Need advice: Frequent falls of non compliant homebound pt with dementia
- 0I'm RN supervisor for home health agency.
We have an at home 87 yr old frail, non compliant female pt with frequent falls and dementia.
Family wants to know from us how they and/or we, can keep her from falling out of wheelchair 4-6 x daily without using restraints (which we never use.)
I have spoken with the daughter several times re. state law prohibiting use of restraints.
She has a room to room monitor so she can hear her Mother.
Our 2 CNA's live on with the patient in her home. CNA's each have 12 hr shift.
Client will try to stand up or ambulate without giving any indication of her desires to get up and she has frequent daily falls up tp 6 x a day resulting in bruises and discomfort.
Any suggestions as to how without restraints this situation can be better managed?
Thanks for ANY suggestions or examples of what you have seen or done in similar situation.
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- 0If caregiver turns away for even a moment, or goes to put laundry up or while cooking for client, the client quietly walks away while CNA's back is turned for an instant, the client consistently falls.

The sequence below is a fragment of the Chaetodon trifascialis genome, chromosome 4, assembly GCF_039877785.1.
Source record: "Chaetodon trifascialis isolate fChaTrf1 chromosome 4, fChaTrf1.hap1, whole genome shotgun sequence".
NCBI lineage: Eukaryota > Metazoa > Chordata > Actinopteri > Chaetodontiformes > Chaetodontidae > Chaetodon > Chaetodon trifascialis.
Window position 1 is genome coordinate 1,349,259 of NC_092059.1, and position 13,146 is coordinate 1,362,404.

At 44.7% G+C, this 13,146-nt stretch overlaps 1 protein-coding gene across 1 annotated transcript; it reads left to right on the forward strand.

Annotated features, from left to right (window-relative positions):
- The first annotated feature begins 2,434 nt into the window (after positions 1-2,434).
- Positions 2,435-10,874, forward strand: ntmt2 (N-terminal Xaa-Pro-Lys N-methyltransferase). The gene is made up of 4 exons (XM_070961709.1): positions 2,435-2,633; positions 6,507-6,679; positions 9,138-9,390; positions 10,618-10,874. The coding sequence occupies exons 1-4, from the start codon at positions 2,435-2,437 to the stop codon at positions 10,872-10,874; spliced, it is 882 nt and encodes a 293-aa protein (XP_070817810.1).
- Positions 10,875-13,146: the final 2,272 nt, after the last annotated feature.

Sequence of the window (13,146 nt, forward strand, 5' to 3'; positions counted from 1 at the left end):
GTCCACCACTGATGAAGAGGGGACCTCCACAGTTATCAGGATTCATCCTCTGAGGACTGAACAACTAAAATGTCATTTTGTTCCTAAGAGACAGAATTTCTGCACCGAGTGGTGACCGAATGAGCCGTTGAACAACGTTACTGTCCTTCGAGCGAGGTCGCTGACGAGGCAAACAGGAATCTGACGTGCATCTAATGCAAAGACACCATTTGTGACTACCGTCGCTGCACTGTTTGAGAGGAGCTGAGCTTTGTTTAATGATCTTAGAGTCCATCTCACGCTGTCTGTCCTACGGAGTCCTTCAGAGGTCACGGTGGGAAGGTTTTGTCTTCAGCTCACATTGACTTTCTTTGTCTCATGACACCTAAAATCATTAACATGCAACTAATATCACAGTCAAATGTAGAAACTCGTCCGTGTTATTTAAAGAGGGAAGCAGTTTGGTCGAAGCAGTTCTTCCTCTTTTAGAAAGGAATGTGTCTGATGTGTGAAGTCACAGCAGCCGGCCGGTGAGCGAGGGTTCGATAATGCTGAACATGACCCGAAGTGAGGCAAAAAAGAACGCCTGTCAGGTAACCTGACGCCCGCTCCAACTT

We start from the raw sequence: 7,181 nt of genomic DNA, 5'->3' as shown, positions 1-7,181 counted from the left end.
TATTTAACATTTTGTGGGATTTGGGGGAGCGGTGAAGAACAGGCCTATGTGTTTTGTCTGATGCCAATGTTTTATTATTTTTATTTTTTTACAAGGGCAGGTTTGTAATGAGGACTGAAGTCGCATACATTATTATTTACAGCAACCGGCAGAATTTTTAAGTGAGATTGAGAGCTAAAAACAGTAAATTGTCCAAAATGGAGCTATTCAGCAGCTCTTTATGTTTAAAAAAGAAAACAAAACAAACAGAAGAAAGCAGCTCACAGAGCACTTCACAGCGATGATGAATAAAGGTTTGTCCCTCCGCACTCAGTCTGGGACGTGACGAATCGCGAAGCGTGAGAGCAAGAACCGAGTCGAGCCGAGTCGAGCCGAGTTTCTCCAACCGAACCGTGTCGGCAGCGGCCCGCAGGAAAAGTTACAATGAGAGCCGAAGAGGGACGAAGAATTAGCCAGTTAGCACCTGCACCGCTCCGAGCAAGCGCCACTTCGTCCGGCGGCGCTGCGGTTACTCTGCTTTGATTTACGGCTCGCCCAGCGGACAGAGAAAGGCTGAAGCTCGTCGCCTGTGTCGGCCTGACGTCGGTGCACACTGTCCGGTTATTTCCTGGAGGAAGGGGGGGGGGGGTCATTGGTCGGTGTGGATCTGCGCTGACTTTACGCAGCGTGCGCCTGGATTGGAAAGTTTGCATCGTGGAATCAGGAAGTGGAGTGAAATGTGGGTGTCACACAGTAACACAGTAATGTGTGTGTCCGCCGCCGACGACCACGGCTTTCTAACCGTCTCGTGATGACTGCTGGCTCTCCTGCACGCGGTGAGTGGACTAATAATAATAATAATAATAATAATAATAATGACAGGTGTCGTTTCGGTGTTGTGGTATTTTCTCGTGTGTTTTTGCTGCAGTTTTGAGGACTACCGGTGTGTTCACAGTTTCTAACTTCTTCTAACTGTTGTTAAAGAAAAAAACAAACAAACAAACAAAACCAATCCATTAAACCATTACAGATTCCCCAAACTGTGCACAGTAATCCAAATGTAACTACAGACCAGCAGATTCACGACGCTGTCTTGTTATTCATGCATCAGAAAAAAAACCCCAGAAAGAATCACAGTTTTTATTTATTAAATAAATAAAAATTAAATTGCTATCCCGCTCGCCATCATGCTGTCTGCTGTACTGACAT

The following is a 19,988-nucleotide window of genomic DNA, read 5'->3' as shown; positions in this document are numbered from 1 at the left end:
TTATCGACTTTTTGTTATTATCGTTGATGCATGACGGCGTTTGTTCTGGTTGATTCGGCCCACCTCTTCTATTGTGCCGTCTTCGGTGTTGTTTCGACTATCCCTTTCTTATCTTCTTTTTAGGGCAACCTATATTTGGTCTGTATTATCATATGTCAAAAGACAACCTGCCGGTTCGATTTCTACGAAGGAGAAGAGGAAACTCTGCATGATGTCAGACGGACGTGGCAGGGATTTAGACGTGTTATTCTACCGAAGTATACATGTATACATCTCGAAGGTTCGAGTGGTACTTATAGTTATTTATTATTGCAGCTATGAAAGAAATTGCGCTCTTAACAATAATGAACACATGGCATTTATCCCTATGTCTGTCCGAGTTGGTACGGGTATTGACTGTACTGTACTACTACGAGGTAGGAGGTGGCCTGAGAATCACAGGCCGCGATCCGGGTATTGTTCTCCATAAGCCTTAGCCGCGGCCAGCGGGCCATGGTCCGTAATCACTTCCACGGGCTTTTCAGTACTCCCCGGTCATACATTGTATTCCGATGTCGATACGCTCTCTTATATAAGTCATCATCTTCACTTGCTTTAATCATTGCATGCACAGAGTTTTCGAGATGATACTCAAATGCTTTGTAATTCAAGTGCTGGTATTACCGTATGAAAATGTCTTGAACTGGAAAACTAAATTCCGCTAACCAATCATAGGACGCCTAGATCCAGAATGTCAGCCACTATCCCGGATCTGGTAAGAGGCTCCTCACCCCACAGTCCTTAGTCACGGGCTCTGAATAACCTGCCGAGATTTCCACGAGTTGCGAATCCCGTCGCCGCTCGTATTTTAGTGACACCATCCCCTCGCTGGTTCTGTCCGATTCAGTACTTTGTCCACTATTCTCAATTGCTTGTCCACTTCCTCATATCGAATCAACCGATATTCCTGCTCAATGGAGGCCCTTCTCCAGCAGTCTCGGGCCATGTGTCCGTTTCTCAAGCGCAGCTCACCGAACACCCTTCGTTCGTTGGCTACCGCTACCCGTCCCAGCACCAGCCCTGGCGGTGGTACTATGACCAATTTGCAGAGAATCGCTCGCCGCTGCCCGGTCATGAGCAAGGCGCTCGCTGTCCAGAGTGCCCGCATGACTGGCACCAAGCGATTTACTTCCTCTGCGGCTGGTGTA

Client is totally non compliant ( dementia) and does not follow simple instructions (such as to wait for a min. or ask for help.)
Also client is in wheelchair most of time and falls out of the chair constantly by slipping down in chair and then falls to floor ( slips onto floor.)
Caregiver is there 12 hr almost attached to clients side. One of our best CNA's.
Any suggestions as to a good way to manage this?
- 7Oct 17, '13 by MunoRNBenzos should generally be avoided in patients with dementia as it typically causes increased agitation as the initial effects wear off in these patients. Antipsychotics are only considered appropriate in dementia patients to control severe agitation when other efforts have failed, and have no clinically significant effects on cognition, STML, or wandering behaviors, but should be used very sparingly since they all increase the risk of death, some more than others, haldol for instance doubles the risk of death in dementia patients.
- 3Oct 17, '13 by SaoirseRNIs a seatbelt considered a true restraint? Couldn't that be considered a safety device that wouldn't maybe stop the gradual slipping to the floor (ie, could still get out) but might delay things long enough for the caregiver to notice and/or prevent the sudden standing and subsequent falling
I have a feeling that might still be considered a restraint, and if so that seems like a poorly thought out state law if it won't even allow a seatbelt for safety.